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PostPosted: Sun Jan 20, 2019 8:26 am 
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It's my impression that some guitars are super-sensitive to changes in humidity, with the action going up and down drastically as the humidity changes. Other guitars seem hardly affected at all. Why is that? Is it the particular kind of wood, or the particular combination of different kinds of woods, or the way the guitar is built (e.g. radii and bracing), or what?

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PostPosted: Sun Jan 20, 2019 12:30 pm 
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Joined: Fri Mar 03, 2006 7:09 pm
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Location: Hegins, Pa
great question and there are a few reasons

The first reason is that the RH differential of assemble to current conditions. If you braced the plates at say 55% rh and it is now 35% you have a 20% swing.Wood is able to expand and contract at some incredible rates. Some of the conifers will expand as much as 1/4 in a foot. So lets assume for this explanation that you were neutral at assembly and with the 20% swing the expansion was about 1/16 of an inch.
If you were not tied to bracing this would be not to much of an issue but since we are , the braces will not let the wood just expand , the plate will contract on the braces and pull the plate down. In extreme cases I have seen tops and backs pull the braces off and crack. To see how much that can change put a piece of wood between a clamp and tighten the clamp that 1/16 in you may be surprised how much that can bubble a top.


Another reason is the wood and how well it was dried and cured. Generally the older the wood the more stable. Also what is the sudden cause of the RH change ? Slow steady changes will have less effect that sudden shocking changes.

So when you brace a top or back work the RH down about 5 to 10% say 45% to glue up braces. The tops can expand with less damage than they can contract.

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PostPosted: Mon Jan 21, 2019 12:24 am 
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Joined: Sun Jun 25, 2017 3:58 pm
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Location: St. Louis area
Another note on humidity and tuning: an acoustic guitar neck is basically a hygrometer, two dissimilar woods laminated together. When the humidity changes, the hygrometer moves, like a pointer, and your guitar neck is the pointer. The strings will stay in tune relative to one another, but the entire pitch will change with humidity- guaranteed- when the neck bow changes.

Add to this that an unfinished fingerboard will absorb and donate moisture to the air at a different rate than the sealed/ finished neck. A builder buddy of mine posted a pic on FB of a hygrometer he made for his shop. He made it from 2 strips of scrap wood, mahogany neck scraps and rosewood from a finger board. He simply lamated the strips together. His hygrometer was about 20" long (surprise). It would move back and forth several inches, like a pointer, when the humidity in his shop changed. I was thinking about modeling the wood movement of my guitar, plotting humidity against the change of pitch in my guitar when it dawned on me, the neck indeed is a hygrometer, just like the one Bryan made for his shop.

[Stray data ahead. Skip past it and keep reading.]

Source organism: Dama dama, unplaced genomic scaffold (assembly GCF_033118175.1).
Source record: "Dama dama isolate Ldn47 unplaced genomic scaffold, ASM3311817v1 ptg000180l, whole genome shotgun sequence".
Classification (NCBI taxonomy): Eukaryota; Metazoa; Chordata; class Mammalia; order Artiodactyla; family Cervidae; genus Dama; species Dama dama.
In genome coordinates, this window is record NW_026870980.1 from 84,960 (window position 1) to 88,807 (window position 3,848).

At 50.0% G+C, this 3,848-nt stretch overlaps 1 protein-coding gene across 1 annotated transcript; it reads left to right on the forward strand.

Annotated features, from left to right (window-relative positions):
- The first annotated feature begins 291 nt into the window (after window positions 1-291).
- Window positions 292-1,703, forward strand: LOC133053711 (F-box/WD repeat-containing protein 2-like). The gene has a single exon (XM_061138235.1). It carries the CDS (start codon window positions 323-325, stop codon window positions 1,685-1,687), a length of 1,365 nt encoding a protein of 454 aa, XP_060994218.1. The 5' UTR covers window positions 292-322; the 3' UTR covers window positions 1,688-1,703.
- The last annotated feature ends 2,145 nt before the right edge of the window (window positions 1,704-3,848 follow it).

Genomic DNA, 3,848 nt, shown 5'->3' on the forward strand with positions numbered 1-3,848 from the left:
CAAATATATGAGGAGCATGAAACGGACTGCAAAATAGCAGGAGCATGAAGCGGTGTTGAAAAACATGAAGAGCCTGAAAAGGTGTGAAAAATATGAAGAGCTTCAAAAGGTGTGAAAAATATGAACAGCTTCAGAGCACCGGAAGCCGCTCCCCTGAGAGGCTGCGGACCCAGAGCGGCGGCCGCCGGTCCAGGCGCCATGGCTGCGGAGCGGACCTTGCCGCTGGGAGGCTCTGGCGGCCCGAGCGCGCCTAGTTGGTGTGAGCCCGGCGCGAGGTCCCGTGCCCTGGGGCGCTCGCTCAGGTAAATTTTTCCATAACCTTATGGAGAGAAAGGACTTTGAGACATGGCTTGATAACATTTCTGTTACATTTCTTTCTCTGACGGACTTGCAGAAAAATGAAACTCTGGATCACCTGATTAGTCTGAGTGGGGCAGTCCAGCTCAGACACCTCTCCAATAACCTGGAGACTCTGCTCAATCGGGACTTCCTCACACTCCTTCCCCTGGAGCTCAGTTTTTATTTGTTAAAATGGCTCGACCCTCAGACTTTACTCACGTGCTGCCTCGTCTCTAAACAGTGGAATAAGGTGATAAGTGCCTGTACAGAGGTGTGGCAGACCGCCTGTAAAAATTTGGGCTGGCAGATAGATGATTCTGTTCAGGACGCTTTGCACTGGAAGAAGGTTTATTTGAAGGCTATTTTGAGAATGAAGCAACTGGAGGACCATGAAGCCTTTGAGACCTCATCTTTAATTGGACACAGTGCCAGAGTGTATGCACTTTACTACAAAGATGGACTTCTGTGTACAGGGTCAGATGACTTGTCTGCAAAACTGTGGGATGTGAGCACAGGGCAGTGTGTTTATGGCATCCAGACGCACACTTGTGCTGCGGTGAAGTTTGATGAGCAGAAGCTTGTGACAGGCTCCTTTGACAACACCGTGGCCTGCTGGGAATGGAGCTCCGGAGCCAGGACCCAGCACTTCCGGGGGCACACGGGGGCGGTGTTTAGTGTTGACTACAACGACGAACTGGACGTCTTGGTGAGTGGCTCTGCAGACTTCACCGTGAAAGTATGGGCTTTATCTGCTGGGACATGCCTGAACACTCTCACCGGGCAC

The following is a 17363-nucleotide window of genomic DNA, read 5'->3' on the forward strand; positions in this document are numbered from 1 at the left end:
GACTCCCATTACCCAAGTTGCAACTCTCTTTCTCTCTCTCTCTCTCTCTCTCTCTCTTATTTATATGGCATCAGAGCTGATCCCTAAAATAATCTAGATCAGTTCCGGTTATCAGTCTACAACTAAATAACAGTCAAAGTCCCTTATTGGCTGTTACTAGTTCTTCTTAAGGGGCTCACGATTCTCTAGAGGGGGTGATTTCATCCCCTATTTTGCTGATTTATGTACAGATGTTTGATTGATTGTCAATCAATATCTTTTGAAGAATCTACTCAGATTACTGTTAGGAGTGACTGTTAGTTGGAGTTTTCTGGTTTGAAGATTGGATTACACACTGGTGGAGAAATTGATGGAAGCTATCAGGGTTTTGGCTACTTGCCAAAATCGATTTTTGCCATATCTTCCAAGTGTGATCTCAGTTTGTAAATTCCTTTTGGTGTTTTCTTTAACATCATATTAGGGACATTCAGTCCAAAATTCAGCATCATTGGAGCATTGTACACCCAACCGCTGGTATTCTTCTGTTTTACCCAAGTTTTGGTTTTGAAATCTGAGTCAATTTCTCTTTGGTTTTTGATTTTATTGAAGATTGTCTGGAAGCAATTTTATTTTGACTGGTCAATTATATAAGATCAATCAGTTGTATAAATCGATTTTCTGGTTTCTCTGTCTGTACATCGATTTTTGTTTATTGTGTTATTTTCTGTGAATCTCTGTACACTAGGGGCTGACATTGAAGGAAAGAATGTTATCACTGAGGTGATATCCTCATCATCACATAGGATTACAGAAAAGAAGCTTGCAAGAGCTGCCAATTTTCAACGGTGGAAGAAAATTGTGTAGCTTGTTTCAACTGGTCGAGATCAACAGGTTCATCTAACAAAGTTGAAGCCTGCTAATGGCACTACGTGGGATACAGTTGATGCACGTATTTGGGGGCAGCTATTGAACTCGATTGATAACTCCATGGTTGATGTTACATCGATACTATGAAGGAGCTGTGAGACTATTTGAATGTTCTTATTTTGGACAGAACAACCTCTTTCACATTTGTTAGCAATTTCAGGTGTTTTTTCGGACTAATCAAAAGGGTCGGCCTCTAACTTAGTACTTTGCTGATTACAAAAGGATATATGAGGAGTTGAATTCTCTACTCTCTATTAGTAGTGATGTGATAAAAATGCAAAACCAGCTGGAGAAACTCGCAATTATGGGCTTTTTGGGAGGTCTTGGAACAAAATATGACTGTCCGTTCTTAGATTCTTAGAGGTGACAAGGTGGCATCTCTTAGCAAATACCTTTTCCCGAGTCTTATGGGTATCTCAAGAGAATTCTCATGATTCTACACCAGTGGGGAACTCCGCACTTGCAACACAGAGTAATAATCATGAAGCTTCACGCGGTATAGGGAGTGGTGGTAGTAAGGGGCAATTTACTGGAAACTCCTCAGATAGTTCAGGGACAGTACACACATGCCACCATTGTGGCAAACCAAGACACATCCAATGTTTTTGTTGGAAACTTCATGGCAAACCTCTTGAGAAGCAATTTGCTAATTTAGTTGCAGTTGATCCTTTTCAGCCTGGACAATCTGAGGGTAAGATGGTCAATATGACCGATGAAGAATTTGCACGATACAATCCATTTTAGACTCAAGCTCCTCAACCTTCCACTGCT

I once built a plywood work bench along the wall of my basement, sandwiching the back edge against the wall between two furring strips. I attached 3x3 legs to the front and varnished the top. One corner of that plywood curled and lifted the corner almost 4 inches over several days, leg post and all, because I had sealed the top but not the bottom. That was 3/4" plywood. So based on that experience, water absorption rate difference between sealed and non sealed wood can cause it to curl up like a potato chip. Same thing goes with different woods, laminated together, such as a guitar neck ( compounded by the sealed neck and unsealed fingerboard). That my TCW...

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PostPosted: Mon Jan 21, 2019 5:27 am 
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Joined: Wed Aug 13, 2014 12:14 pm
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There hydrometer analogy is excellent.

So it should be be possible, by choosing appropriate woods, to build a guitar less susceptible to changes in humidity.
Is there a chart someplace that tells how different woods respond to moisture?

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When things are bad, try not to make them any worse, because it is quite likely they are bad enough already. - French Foreign Legion


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PostPosted: Mon Jan 21, 2019 7:34 am 
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Joined: Fri Mar 03, 2006 7:09 pm
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Location: Hegins, Pa
The neck is glued with the grain and not affected like the plates. Measure a neck one and you will see the movement is so slight the plates are the major mover. In 20 years I have not seen a neck move to the point of causing a big problem. That is because the cross grain hygrometer effect is on the top. There the wood is glued across the grain.
the neck also has support of the truss rod and the frets. I am not saying the neck won't move but seldom enough to cause any real notice.
also even though you have 2 woods glued together in a neck they are glued with the wood grain in the same direction so the expansion differential
is not going to have much effect

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Blues Creek Guitars Inc
Authorized CF Martin Repair Center
Board of Directors of Association of Stringed Instrument Artisans
http://www.bluescreekguitars.com


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